If you’ve read my other four tales, then by now you might be thinking of Alaska as an adventurous state, perhaps a bit wild, at the very least an interesting place to visit. I’m going to say it’s all that and much, much more. So I should warn you now, this article will run the risk of sounding like a travel commercial. Because no series regarding King Salmon would ever be complete without mentioning the incredible beauty of this part of Alaska.
Granted, when I first arrived in the dead of winter I thought I’d temporarily lost my mind. But it didn’t take too long to realize that I’d had the good fortune to stumble into a place that would become one of the most incredible wilderness experiences I’d ever know. And I’ve known more than a few.
What’s so special about King Salmon, you ask? Well, beyond the crazy summer influx of fisherman and vacationers, beyond the wildly memorable events that marked my time here, there grew this primal connection to the land that was wholly unexpected. There’s such an invigorating sense of living in accord with nature, bracing volatile elements, surviving in a place known for its rugged challenge.
That kind of energy leaves an indelible mark. Spend any time in Alaska and you run the risk of change. With effortless power this state can turn the most staunch city dweller into an outdoor enthusiast. One taste and you’re hooked faster than you can say Sockeye Salmon. I was no exception.
With so much to offer, I had to pick and choose my adventures. I passed on a fishing expedition since it really wasn’t my thing, much to my dad’s utter disappointment. But I did manage to cover a lot of ground. There was the Valley of 10,000 Smokes, I soared in a float plane over rivers, lakes, and glaciers, and I hiked trails full of scenic wonder (being mindful of the fragile tundra, of course). It’s hard to pick a favorite, but the one thing I consistently enjoyed was the wildlife. Eagles, fox, bear, whales, moose, caribou, it’s a veritable zoo out there.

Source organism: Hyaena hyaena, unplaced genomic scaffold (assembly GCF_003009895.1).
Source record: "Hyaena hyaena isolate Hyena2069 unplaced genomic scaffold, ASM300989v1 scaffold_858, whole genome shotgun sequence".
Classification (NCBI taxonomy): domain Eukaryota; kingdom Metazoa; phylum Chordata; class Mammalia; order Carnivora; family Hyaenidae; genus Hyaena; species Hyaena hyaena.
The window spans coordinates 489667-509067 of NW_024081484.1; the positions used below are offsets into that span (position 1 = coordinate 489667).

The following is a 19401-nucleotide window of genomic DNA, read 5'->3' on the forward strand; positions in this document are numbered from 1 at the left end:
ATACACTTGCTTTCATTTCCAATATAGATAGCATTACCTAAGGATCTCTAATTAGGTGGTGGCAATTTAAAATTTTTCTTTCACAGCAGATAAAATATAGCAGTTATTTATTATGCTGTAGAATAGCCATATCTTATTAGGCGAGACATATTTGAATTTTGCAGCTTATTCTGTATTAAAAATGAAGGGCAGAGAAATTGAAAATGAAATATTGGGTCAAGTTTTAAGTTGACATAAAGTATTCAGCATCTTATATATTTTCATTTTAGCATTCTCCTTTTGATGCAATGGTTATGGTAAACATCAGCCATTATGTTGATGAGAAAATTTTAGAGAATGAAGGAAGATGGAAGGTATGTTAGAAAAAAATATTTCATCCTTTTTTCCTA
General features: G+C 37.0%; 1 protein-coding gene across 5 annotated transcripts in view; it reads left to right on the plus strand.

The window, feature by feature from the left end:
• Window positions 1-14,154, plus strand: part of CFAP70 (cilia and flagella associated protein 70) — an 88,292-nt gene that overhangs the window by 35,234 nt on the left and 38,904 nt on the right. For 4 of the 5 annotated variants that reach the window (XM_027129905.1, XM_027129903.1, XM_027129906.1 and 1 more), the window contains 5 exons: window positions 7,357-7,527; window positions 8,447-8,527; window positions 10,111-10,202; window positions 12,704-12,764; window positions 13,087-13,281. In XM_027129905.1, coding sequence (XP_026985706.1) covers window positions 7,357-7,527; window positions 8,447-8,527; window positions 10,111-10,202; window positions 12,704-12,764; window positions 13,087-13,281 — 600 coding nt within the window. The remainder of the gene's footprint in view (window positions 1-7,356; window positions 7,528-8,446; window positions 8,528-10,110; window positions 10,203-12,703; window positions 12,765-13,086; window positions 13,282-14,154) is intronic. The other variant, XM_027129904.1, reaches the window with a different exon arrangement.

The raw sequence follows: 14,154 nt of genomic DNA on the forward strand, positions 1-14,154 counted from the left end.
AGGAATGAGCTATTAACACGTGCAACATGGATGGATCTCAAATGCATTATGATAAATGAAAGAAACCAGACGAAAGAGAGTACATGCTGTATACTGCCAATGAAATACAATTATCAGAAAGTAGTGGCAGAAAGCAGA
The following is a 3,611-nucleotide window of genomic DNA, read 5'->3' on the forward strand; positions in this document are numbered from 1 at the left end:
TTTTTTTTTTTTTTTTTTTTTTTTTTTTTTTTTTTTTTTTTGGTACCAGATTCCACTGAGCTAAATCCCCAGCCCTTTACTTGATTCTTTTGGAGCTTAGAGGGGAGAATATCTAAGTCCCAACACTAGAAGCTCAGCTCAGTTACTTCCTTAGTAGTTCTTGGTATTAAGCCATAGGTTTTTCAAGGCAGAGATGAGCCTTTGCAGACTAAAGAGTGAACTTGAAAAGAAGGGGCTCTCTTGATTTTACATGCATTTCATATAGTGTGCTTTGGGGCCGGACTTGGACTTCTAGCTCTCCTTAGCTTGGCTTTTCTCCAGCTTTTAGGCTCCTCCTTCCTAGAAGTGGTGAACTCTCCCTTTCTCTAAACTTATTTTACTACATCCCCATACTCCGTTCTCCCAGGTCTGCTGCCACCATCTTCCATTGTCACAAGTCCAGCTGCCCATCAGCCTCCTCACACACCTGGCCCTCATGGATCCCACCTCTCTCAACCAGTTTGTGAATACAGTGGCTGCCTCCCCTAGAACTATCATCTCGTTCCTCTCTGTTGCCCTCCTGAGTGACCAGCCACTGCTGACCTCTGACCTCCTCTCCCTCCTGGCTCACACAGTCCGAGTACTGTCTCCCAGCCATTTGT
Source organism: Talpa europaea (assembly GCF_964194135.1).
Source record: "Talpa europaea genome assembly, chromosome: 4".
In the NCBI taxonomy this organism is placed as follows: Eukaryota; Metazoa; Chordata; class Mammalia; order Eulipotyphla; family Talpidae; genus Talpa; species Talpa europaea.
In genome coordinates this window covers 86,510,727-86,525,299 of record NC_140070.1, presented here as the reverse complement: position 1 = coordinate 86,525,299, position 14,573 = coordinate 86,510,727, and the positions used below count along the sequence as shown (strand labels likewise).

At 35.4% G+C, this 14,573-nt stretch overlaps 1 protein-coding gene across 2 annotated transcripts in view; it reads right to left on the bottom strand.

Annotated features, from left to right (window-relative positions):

I think I’ll tell you about the most memorable expedition from my time in King Salmon. It came in September, an unofficial reward from the managers at King Ko for surviving a busy summer full of hard work and sweat. About nine of us loaded onto a boat and headed up the NaknekRiver toward an amazing place called Brooks Camp.
Let me tell you, I cannot expound on the glory of this place enough. Scenic views, wildlife adventure, a rustic lodge, and BEARS.
Bears so close you can almost reach out and touch them. Which isn’t generally recommended, by the way. Getting that close to the call of the wild can be somewhat hazardous to your health. But Brooks Camp takes the safety of bears and people very seriously and have built a series of viewing platforms along the Brooks River so we can mingle with the carnivores without worrying about becoming the main course.
Now I have to say, September in Alaska is extraordinarily beautiful. Tundra begins turning autumn colors, the birch and tamarack trees are morphing to gold, and the salmon are plentiful but exhausted after all that spawning. And that makes it a perfect time to take a stroll down the long trails of KatmaiNational Park, because though the bears are hungry to build winter fat, they have only one thing on their mind – a fishy smorgasbord.
So there I stood, on a platform beside a waterfall on the Brooks River, watching several Alaskan Brown Bears wait patiently for hapless salmon to fly into their hungry jaws. It was a scene straight out of National Geographic. And I knew right then how incredibly lucky I was, despite my lack of a decent camera, and embraced my initiation into the wonders and perils of wilderness exploration. Nature is a strong drug, my friends, and once you’ve experienced its high, you can’t help but want more. But that’s okay, because it’s an addiction that enriches and enlightens, gifts you with the knowledge of primordial connectedness and reveals the spark of the Creator in all flora and fauna.
You see, I’d come to King Salmon on a whim and spent an unforgettable year in a place full of adventure and excitement. I’d arrived a somewhat ordinary girl and definitely out of my element. Yet by the end of that summer I’d been bitten hard by the adventure bug and I emerged a stronger, more confident person. One unafraid to travel to distant places that I’d only read and dreamed about.
One thing is certain, no matter how long I live or where I roam, Alaska will always be at the top of my favorite travel destinations. Honestly, it should be listed in Fodor’s Guide to the Universe as one of the best and absolute must see places on earth. If you’ve ever had even the smallest desire to head that far north, I urge you to act on it. Go to King Salmon, go to KatmaiNational Park, go anywhere inside the state of Alaska and I can promise you rich reward.
It’s just one of those places you have to see to believe.